USAID is implementing a Clean Energy Program to improve energy efficiency, increase the use of renewable energy, and reduce greenhouse gas emissions. Through the program, USAID is playing a key role to: • Help the national Natural Resource Agency upgrade Albania’s national energy database, establish regional offices, and develop pilot projects on energy efficiency. • Expand municipalities’ access to local bank financing -to fund clean energy solutions for street lighting, municipal water supplies, schools, elderly housing, and municipal buildings. • Albania is also part of USAID’s regional clean energy program that will develop a policy analysis to guide the region’s investments in wind and hydro projects through 2030.
US Federal and Albanian Regulators met in March 2010 to discuss oversight and management of the natural gas sector.
Albania has enormous potential to utilize renewable energy. It is ideally suited for developing wind, hydro, and solar power, and there is potential as well to make use of geothermal and biomass energy.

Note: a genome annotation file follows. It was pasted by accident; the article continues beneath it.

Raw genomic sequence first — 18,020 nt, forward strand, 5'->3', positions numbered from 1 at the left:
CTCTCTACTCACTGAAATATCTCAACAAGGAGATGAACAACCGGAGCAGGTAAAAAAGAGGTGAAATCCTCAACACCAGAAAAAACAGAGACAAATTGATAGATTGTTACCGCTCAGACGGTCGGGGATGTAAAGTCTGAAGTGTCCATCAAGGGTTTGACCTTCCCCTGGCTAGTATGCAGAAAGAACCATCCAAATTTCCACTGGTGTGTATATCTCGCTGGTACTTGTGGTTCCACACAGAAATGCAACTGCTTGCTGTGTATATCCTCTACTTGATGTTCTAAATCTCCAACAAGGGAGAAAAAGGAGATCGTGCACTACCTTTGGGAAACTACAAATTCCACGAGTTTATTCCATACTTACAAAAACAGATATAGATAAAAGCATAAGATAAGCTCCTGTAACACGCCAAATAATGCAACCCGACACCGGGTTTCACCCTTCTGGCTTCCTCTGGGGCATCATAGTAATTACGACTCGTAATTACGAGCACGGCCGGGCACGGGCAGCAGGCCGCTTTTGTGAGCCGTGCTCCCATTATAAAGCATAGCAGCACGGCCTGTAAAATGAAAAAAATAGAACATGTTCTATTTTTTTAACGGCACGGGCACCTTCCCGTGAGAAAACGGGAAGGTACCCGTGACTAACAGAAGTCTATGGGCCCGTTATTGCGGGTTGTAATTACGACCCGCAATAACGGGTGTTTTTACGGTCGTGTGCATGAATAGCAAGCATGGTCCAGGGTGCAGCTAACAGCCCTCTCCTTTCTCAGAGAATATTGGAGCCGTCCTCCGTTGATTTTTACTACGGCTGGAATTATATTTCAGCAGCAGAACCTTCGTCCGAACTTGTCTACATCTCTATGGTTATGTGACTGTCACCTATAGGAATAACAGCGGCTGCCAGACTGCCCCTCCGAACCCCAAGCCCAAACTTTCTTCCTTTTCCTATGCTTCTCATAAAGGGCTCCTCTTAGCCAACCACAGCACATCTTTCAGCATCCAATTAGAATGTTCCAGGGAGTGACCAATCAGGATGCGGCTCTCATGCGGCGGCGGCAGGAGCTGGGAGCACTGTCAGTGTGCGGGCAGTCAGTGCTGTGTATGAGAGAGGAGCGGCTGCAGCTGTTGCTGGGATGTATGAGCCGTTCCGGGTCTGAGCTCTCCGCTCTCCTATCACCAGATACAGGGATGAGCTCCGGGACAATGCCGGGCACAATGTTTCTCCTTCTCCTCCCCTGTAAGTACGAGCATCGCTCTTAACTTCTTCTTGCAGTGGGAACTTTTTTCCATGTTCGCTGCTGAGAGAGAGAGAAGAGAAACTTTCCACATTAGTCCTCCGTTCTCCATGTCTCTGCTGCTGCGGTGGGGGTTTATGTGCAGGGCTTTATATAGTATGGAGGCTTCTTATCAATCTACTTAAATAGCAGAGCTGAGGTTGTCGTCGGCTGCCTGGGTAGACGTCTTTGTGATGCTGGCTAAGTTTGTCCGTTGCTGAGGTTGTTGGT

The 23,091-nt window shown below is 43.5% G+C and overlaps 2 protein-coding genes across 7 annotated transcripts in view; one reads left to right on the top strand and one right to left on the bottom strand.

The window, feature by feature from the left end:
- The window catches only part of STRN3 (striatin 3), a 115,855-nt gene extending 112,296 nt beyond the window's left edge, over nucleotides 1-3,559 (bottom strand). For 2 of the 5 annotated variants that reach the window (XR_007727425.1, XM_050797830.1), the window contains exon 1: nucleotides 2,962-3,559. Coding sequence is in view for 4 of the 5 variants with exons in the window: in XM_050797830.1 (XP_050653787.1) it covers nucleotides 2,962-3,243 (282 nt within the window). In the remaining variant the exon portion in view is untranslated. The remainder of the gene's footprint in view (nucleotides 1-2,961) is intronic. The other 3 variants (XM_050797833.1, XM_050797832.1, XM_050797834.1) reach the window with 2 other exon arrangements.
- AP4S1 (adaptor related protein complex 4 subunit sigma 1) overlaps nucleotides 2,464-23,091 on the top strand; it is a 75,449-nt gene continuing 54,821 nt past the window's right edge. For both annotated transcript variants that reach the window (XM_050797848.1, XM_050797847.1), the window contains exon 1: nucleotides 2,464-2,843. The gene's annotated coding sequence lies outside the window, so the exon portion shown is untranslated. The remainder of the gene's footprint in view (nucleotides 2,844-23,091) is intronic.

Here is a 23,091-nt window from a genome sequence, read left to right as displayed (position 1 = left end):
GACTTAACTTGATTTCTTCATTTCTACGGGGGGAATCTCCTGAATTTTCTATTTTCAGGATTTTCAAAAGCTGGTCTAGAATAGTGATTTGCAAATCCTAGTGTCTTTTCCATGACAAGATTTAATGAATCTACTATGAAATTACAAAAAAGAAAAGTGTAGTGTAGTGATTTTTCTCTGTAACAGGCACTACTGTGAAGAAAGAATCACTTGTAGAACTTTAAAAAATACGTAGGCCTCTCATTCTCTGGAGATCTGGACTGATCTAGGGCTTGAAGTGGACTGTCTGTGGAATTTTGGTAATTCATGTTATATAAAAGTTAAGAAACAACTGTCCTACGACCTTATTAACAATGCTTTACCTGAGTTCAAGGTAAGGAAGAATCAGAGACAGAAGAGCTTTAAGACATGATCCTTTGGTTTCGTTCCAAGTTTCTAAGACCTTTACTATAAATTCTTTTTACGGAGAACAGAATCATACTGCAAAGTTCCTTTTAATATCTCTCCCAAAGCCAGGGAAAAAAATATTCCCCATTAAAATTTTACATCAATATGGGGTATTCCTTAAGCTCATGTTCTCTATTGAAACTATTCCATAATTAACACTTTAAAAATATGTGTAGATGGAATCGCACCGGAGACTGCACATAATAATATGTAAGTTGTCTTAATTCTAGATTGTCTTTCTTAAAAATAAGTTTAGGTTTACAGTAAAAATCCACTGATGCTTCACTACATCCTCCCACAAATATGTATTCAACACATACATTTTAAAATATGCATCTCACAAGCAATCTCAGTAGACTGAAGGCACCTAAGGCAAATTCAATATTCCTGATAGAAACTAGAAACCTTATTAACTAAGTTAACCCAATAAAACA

PROJECTS 2011 AND BEYOND
• First Registration of Immovable Property (1993-2001) • Albania Refugee Community Relief Program (1999-2002) • Center for Street Children in Tirana (1993-1995) • Participant Training Project in Europe (PTPE/PIET) (1992-1996) • TRANSIT (Global Training for Development (GTD) (1996-2001) • Entreprenerial Management and Executive Development (EMED) program (1996-2001)